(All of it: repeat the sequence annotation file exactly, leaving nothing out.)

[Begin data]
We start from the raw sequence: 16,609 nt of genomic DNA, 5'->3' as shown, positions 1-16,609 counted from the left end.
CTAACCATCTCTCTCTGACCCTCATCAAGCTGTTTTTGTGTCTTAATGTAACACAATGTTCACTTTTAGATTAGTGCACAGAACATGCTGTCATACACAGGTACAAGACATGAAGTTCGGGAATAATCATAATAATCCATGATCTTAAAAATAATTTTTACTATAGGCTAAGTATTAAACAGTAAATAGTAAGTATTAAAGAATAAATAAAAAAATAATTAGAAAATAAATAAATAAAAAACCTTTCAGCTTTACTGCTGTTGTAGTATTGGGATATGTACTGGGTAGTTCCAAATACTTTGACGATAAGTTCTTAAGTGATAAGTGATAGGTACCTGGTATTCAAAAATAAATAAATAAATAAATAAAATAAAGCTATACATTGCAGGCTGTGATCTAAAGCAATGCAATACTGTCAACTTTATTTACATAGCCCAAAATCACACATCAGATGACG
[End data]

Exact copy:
We start from the raw sequence: 16,609 nt of genomic DNA, 5'->3' as shown, positions 1-16,609 counted from the left end.
CTAACCATCTCTCTCTGACCCTCATCAAGCTGTTTTTGTGTCTTAATGTAACACAATGTTCACTTTTAGATTAGTGCACAGAACATGCTGTCATACACAGGTACAAGACATGAAGTTCGGGAATAATCATAATAATCCATGATCTTAAAAATAATTTTTACTATAGGCTAAGTATTAAACAGTAAATAGTAAGTATTAAAGAATAAATAAAAAAATAATTAGAAAATAAATAAATAAAAAACCTTTCAGCTTTACTGCTGTTGTAGTATTGGGATATGTACTGGGTAGTTCCAAATACTTTGACGATAAGTTCTTAAGTGATAAGTGATAGGTACCTGGTATTCAAAAATAAATAAATAAATAAATAAAATAAAGCTATACATTGCAGGCTGTGATCTAAAGCAATGCAATACTGTCAACTTTATTTACATAGCCCAAAATCACACATCAGATGACG